There is no doubt about it: When it comes to things digital I am old-school. Sure, I have a cell phone and I use e-mail. This column is being composed on a computer. But compared with the technophiles I see at airports, hotels and business gatherings, I may as well be writing with a quill.
It's a generational thing. We had manual typewriters when I was young. Phones were rotary-dialed, and datebooks involved a pen and paper. People answered phone calls, even if it meant just writing down a message. Instead of e-mailing a colleague, you got up and walked over to impart information in person.
Pretty soon most of the workforce will think of such activities as history as ancient as the Dead Sea Scrolls, but the work got done.
My lack of technological savvy seems to know no bounds. One time I was staying at an ultramodern hotel on the West Coast that was wired up like the CIA headquarters. It was all very impressive, but I knew it was overkill the moment I realized I couldn't turn the TV on. A little thing like an on/off button would have helped, but that's too obvious, I guess. After the front desk told me what to do, I then realized I couldn't change channels without further instruction. Later, trying to turn the shower on, none of the handles seemed to work. Again, I had to call to find out what to do. I felt like an idiot until later that day at a cocktail party in the hotel I discovered others had had the same problems I had encountered. Labeling switches with common names like "on" or "hot" is apparently not de rigueur if you want to be cutting-edge.
Many people don't seem to share my e-phobia. Every morning my dog and I head out to a park where we meet up with other dogs and their owners. We humans chat while the dogs race around. Two of these humans spend all their time talking about the gizmos they've just added to their computers and how well they work. I have no idea what these devices do, but they sure sound essential when those guys are talking.
One day, however, one of this pair asked the other if he had figured out how to use his new TiVo. It turns out both of them are stumped. That caught my interest because one of these guys works for a big computer outfit. If he can't work a device used by millions to record their TV shows, maybe I'm not so technologically challenged after all, I thought.
These anecdotes illustrate what a spate of new studies show-not all of the much-heralded advances in microcircuitry are really working for us. A recent article in BusinessWeek magazine was titled, "Take a vacation from your BlackBerry: Gadgets may or may not boost productivity, but they sure boost errors and stress." The piece posed two key questions: Are these devices really delivering on their promise of heightened productivity? And can gadgets enable one employee to do the work of two? Apparently within the academic community the answer is far from a resounding yes. David Greenfield, director of the Center for Internet Studies, says the idea that gadgets make us more efficient "is a scam, an illusion."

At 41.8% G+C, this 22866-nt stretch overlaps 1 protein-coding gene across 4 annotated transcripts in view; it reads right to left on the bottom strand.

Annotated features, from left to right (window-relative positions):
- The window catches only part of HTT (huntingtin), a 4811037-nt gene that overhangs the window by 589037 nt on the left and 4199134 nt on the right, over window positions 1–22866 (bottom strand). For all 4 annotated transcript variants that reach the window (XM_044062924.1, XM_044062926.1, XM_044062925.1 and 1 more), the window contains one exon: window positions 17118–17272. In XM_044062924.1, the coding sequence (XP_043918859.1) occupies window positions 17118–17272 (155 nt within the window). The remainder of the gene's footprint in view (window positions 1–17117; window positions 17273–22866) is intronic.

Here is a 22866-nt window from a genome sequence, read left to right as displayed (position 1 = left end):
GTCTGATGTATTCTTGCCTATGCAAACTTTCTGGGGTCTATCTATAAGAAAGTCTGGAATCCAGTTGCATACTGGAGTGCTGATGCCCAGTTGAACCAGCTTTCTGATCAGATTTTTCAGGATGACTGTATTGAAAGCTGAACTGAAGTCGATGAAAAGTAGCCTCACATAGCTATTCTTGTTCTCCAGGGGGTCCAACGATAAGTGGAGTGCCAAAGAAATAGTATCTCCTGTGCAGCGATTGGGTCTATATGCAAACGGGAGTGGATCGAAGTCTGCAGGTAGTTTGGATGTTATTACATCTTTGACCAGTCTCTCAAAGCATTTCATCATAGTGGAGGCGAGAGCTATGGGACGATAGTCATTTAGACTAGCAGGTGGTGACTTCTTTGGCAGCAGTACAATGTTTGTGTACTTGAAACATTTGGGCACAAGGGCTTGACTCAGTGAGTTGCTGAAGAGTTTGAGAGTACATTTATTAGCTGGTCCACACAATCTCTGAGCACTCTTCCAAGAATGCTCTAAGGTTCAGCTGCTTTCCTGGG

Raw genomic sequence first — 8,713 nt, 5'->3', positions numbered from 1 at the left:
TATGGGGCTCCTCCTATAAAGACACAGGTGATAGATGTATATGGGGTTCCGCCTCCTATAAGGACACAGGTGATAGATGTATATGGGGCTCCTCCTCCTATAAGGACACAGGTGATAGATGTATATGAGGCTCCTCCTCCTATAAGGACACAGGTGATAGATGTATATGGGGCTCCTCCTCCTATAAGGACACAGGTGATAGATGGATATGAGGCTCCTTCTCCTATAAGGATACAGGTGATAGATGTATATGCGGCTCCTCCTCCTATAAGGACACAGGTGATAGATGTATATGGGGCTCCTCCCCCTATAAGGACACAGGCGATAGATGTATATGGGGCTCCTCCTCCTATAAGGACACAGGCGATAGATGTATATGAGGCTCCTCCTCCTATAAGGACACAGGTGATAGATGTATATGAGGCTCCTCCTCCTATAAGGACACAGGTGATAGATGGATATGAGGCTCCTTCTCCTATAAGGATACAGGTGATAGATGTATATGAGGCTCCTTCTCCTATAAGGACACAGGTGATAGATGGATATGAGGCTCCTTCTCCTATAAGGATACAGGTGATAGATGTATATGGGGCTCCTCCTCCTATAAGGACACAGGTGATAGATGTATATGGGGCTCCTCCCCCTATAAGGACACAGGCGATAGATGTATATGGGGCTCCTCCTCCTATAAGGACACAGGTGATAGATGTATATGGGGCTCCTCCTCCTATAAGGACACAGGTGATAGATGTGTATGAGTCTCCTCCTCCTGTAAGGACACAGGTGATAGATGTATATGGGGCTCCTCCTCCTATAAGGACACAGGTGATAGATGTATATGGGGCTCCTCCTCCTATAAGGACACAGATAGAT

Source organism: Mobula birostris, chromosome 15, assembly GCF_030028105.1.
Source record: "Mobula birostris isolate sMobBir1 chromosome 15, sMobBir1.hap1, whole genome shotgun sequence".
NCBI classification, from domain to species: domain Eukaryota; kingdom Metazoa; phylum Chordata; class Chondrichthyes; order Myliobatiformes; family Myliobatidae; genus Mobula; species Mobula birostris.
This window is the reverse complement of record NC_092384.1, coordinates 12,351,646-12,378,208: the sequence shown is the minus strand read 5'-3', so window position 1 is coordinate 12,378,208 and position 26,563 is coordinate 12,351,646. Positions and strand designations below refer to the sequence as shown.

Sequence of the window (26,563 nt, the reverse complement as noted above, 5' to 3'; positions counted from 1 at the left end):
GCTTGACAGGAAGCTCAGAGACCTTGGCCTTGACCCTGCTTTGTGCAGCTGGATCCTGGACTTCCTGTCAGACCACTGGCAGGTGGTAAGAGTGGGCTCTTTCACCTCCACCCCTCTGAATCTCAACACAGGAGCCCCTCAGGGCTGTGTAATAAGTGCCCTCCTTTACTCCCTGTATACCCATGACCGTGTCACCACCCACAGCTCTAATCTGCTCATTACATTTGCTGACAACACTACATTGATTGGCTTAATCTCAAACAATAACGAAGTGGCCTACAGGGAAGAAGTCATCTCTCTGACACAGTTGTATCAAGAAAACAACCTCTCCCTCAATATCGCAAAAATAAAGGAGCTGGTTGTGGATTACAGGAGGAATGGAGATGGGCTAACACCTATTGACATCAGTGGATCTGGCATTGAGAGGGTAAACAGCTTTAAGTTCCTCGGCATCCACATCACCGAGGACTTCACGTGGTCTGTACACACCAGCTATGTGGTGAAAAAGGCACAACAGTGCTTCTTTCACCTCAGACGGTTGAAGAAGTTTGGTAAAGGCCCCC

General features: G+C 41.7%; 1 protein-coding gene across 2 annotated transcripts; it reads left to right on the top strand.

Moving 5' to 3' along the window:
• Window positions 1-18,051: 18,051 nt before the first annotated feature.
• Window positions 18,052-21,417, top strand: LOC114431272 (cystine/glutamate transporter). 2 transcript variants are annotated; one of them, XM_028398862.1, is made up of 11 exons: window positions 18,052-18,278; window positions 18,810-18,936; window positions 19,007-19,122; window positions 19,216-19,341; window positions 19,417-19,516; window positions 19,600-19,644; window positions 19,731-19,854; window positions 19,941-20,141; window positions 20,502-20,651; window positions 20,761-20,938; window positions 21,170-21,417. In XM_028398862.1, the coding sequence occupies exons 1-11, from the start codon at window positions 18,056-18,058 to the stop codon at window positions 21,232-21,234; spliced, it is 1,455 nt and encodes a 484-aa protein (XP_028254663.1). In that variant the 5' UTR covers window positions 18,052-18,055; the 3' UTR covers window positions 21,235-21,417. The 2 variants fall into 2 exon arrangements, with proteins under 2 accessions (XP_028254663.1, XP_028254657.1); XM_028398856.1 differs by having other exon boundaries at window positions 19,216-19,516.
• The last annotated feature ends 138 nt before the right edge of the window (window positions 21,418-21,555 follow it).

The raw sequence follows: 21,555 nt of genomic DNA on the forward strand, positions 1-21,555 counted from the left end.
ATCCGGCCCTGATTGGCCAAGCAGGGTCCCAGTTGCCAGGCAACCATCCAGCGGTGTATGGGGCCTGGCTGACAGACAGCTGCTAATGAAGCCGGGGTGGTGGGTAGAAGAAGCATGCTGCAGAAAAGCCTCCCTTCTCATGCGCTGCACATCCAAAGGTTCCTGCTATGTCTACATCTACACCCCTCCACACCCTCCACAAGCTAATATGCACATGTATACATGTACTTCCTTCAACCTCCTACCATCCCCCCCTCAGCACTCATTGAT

The kind of multitasking where you talk on a cell phone while reading an instant message on your personal digital assistant can easily lead to crucial errors and wasted time, he says. Multitasking short-circuits attention spans, induces a sort of "air traffic controller-like" stress and increases the time it takes to accomplish even the most basic tasks by up to 50% or more.
David Meyer, a University of Michigan psychology professor, says this barrage of e-messaging can kick in our "dopamine-reward system," providing a pleasure-inducing hit that for an estimated 6% of Internet users has become clinically addictive.
Harvard Medical School psychiatry instructor Edward Hallowell describes a new epidemic he calls ADT: attention deficit trait. Constant electronic messaging "dilutes performance and increases irritability," he says. Many people who once were steady managers are fast becoming disorganized underachievers. "I'm not pro- or con-technology, but this is a challenge we have never faced before," Hallowell adds.
And Hamilton College anthropologist Douglas Raybeck warns, "We aren't built for continually processing a great mountain of information."
In response to that biological imperative, it seems that people's instincts might be kicking in. There is now a "quiet car" on Amtrak trains. Some organizations are adopting e-mail holidays along with voice-mail-free days. On one such day, a CEO said, "Many of my managers came to me and said that because of the holiday they talked to some of their employees they haven't seen for months." Teenagers are holding cell-phone-free, no-text-messaging-allowed parties. Now that seems like a great idea.
Here's a bad idea: The Federal Aviation Administration is paving the way for cell phone use during flights. I can see why businesspeople want to be in touch, but that was one of the few quiet zones left on Earth.
This is another holiday season when new devices of all kinds are at the top of everyone's wish list. A new kind of messaging device seems to come out every day. Maybe, just maybe, we should slow down and consider what all these sophisticated gadgets are doing to us and our organizations.
Lauer is the author of two books, Reach for the Stars and Soar with the Eagles, and is an experienced guest lecturer available for public speaking engagements. For more information, go to chucklauer.com.